Attorneys for Illinois residents with developmental disabilities have pleaded with the federal court to force the State to raise rates to service providers, contending that the existence of the state’s group homes is “precarious” under current funding levels.
The argument came Friday in a brief (attached) in support of a motion the lawyers filed in April, asking U.S. District Judge Sharon Johnson Coleman to enforce the Ligas Consent Decree. The court-appointed monitor has declared the State out of compliance with the decree for the past two years, and the attorneys said in May that the service system “is on the brink of disaster.”
The attorneys rejected the State’s contention that the court lacks authority to order a rate increase, citing a decision by Judge Joan Lefkow June 30 to enforce another consent decree by ordering the State to pay $586 million a month in Medicaid payments to physicians and $2 billion worth of back bills. They said Lefkow’s order “requires funding to enforce the provisions of the consent decree, as (we) have requested here.”
The brief was filed by Equip for Equality, an advocacy group, and the ACLU, representing the Ligas plaintiffs, and two lawyers representing residents of intermediate care facilities.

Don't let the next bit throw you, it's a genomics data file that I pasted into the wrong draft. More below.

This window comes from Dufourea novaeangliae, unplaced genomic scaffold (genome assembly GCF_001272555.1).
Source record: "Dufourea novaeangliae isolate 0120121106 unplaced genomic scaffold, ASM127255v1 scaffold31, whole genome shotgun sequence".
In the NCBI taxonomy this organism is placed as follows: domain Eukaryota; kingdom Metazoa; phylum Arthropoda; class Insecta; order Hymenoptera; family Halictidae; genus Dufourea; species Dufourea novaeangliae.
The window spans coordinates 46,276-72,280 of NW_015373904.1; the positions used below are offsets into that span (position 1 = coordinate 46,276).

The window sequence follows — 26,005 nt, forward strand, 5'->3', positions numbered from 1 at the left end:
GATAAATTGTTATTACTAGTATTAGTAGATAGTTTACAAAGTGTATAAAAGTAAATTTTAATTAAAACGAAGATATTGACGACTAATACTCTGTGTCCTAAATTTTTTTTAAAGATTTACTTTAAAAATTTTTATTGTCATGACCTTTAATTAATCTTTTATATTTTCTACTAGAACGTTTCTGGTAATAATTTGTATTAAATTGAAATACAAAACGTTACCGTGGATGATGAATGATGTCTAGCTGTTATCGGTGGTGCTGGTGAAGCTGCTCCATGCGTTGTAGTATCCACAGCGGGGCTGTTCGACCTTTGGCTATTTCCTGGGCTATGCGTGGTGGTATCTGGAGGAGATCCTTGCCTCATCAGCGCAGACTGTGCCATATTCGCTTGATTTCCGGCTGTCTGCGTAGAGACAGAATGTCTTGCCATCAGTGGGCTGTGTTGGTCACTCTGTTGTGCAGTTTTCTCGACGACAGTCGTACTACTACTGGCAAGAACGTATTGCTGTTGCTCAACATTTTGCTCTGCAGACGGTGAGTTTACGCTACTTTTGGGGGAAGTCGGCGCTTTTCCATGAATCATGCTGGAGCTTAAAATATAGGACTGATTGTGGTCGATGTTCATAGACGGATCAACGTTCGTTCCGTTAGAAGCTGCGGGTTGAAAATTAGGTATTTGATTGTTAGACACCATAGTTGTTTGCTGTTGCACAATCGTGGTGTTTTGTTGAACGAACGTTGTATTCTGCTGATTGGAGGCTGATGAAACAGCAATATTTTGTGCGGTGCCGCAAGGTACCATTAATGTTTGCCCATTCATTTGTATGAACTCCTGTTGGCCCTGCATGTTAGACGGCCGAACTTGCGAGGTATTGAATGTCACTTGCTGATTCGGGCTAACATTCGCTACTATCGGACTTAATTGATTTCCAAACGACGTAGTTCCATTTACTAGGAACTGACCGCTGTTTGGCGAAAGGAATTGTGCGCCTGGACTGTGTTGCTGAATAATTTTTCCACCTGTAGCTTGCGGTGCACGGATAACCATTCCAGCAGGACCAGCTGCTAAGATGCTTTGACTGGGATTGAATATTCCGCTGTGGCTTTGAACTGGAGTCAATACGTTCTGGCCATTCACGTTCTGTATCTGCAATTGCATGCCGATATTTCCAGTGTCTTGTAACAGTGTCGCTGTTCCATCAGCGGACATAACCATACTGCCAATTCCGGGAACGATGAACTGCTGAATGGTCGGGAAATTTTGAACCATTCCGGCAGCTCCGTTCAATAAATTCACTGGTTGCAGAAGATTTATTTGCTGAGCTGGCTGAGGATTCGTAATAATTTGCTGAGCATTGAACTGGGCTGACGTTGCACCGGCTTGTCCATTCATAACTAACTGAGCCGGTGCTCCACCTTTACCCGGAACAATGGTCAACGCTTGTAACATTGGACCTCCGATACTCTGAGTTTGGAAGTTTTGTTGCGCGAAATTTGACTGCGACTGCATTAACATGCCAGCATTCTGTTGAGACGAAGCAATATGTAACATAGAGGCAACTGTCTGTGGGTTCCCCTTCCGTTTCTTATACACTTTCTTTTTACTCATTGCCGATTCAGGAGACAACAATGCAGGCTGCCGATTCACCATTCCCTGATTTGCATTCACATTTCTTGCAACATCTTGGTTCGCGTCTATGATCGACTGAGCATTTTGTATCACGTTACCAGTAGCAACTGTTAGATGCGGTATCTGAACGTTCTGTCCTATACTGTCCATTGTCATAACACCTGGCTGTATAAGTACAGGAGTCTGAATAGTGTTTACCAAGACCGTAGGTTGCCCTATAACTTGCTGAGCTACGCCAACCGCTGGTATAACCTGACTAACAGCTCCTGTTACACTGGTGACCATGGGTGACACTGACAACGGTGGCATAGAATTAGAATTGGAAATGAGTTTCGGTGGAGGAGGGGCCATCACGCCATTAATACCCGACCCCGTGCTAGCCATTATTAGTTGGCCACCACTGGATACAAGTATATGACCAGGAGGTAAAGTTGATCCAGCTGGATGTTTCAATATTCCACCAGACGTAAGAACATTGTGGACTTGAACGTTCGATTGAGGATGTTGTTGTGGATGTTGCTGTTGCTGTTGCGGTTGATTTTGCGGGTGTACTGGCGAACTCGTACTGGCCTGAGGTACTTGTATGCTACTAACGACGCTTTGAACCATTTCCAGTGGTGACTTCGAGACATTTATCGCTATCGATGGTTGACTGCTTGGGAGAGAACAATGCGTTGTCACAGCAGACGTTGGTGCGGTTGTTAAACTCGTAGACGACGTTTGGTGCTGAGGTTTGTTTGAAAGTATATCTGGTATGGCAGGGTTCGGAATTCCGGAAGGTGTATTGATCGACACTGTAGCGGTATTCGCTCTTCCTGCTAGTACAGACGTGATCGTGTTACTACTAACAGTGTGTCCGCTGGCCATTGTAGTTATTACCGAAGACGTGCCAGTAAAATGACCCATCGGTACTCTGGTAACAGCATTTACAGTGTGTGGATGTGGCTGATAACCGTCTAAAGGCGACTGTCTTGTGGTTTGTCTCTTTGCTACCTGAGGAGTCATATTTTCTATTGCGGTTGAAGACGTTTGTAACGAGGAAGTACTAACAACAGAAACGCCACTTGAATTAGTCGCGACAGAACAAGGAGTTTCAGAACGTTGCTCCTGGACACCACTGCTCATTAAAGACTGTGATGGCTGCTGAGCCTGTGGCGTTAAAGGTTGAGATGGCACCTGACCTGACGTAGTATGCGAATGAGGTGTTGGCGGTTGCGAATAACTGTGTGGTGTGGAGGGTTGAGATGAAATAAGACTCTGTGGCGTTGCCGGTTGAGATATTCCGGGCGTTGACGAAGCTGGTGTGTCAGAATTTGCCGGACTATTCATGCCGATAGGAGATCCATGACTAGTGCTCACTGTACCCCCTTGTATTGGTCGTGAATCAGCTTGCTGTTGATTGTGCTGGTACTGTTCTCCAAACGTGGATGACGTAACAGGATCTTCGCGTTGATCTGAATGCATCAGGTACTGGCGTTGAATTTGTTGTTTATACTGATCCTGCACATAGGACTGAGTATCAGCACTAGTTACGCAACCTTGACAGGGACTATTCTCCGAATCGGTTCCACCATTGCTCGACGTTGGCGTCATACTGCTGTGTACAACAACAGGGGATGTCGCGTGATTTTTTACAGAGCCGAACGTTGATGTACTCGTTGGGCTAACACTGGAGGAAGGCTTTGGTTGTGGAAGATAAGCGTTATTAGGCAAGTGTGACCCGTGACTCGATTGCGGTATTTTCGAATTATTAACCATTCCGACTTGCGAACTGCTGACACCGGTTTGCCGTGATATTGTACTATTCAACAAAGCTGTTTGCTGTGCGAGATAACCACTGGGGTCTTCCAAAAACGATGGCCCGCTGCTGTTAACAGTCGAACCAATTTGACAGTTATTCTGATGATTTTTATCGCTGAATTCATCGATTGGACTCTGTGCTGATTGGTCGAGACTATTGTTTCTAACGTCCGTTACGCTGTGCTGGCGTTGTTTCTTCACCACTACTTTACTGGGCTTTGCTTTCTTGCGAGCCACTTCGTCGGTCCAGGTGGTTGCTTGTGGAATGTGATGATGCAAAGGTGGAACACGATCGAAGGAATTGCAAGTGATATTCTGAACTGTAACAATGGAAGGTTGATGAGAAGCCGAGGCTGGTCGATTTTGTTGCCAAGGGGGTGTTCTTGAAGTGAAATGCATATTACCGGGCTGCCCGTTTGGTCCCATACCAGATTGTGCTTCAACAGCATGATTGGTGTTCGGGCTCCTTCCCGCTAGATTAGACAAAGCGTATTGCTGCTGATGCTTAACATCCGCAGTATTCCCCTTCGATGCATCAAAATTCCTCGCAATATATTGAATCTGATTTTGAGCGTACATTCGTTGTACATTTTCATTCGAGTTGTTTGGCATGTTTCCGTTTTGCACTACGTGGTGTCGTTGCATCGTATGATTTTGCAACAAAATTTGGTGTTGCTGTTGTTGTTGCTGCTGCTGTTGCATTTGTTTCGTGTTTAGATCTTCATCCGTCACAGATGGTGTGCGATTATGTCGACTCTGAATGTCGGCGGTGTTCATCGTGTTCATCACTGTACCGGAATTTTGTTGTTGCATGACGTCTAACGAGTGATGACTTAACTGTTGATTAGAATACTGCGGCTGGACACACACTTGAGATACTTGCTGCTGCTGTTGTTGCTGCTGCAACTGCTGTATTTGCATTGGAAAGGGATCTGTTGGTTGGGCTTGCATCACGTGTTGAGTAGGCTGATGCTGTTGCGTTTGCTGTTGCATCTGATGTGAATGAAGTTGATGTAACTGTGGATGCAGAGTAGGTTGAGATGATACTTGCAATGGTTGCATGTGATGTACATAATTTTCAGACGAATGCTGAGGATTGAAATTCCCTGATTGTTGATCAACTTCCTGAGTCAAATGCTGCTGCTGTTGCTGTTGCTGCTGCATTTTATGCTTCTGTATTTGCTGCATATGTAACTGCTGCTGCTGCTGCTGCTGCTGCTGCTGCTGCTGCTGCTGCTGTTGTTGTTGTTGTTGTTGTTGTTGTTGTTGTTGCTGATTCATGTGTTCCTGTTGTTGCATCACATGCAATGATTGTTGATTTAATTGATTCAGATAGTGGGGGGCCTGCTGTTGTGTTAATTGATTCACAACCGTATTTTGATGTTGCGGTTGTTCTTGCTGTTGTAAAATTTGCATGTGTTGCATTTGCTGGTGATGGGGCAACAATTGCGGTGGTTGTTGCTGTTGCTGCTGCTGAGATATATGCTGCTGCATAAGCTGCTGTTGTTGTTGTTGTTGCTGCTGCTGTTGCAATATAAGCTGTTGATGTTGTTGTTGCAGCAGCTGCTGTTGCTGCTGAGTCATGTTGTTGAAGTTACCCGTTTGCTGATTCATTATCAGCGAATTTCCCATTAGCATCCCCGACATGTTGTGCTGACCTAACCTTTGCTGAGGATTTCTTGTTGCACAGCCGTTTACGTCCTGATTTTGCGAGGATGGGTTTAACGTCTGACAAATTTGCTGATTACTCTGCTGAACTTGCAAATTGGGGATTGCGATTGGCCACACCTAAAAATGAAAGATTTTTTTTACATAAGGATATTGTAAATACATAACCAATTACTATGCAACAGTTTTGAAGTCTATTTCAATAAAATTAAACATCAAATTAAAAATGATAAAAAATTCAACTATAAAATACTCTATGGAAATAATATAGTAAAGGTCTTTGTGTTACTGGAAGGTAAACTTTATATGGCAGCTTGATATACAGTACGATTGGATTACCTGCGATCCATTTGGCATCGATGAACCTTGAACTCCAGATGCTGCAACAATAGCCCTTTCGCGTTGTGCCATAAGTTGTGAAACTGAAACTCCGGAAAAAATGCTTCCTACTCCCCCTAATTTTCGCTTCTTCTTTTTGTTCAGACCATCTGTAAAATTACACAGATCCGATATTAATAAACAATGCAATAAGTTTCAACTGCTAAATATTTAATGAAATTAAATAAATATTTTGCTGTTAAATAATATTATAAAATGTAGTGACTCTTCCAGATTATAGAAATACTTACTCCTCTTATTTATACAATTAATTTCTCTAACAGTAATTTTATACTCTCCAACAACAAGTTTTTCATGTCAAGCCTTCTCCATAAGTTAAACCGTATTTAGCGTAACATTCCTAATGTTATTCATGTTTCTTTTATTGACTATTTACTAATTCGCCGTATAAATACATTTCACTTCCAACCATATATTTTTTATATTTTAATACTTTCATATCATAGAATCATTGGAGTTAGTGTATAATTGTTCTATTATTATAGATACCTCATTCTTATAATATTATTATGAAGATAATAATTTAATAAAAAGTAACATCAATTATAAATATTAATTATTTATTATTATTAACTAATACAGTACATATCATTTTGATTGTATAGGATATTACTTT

Illinois is the wealthiest of the Midwest states, the attorneys said, “yet only contributes a third of the average Midwest per-person rate for developmental disability services. The lower overall funding of these services in Illinois—at rates substantially less that the actual operation costs—places Illinois’ (group homes) in a precarious existence.”
The plaintiffs only seek “what was promised to them” by the State, the attorneys said. They said the State “ignores the fact that plaintiffs bargained for—and, more importantly, obtained—an express commitment that class members would not simply be moved out of institutions, but would receive the person-centered services necessary for true community integration. . . . The State cannot enter into a consent decree agreeing to provide certain services and then excuse itself from compliance by claiming that providing the very services it agreed to would be too expensive.”
The new state budget provides for a 75-cent-an-hour wage increase for disability workers, far below what the lawyers say is needed.
Disability consultant Ed McManus said the State is clearly shirking its duty to Illinois’ residents with developmental disabilities. McManus operates a Wilmette-based consulting firm representing 30 provider agencies around the state.
“Equip for Equality sued the State in 2005 for its failure to provide adequate services, and the State settled the litigation and avoided trial by agreeing to the consent decree,” he said. “Now it’s claiming all it had to do was provide services to more people, with no regard for quality. That’s preposterous! Providers are experiencing an unprecedented staff shortage due to low wages, and the quality of services has plummeted as a result. Hopefully, Judge Coleman will recognize this and not let the State off the hook.”